– Local glider pilots who tried to fly to the U.S.-Mexico border
fell a little short on Thursday.
Hollister – Local glider pilots who tried to fly to the U.S.-Mexico border fell a little short on Thursday.
If it had succeeded, the expedition comprising Steve Brockman of Gilroy, Ron Hess of Los Gatos, Tom Hubbard of Carmel, Eric Rupp of Soquel and Ramy Yanetz of San Ramon would have set a new record for the longest glider flight from Hollister.
Rupp said he and Yanetz made it the furthest. Rupp turned around above New Cuyama and flew back to Hollister, making for a round-trip distance of 530 kilometers.
“I was home in time for supper,” Rupp said.
Yanetz, meanwhile, decided to press on, but he eventually landed in the Mojave Desert town of Apple Valley, about 480 kilometers from Hollister.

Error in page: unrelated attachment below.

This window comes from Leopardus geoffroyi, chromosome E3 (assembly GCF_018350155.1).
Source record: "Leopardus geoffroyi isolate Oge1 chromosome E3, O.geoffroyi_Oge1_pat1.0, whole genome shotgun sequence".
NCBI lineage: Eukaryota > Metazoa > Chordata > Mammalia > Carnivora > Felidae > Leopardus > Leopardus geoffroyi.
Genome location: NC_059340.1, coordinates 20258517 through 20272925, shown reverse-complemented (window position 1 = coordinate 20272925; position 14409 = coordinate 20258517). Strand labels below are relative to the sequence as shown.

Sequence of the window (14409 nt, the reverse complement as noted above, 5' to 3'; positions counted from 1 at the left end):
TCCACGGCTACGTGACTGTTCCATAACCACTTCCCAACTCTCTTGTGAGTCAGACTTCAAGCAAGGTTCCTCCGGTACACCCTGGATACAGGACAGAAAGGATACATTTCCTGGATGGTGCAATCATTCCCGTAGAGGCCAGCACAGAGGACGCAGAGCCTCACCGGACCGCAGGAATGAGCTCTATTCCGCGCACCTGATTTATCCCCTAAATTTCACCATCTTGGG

The main delay, Rupp said, came about an hour into the flight, when the gliders had to spend a lot of time regaining lost altitude. By the time Yanetz made it to the Mojave Desert, the sea breeze was blowing in from the coast, making it a lot harder to catch a rising draft of warm air.
Before his departure on Thursday, Yanetz told the Free Lance he had a less than 50 percent chance of making it to Mexico, but the odds didn’t bother him.
“If we make it to Palm Springs, I’ll still be happy,” he said.
Thursday’s flight won’t be their last attempt to reach the border, Rupp said. The right weather conditions come along every week or two, and when they do, Rupp intends to be ready.
“We watch the weather like hawks,” he said.
Rupp said that although he and Yanetz are the most determined, all five pilots share the ambition to reach the border.
“I think any of them would fly to Mexico at the drop of a hat given the opportunity,” he said. “It’s just that Ramy and I are the craziest.”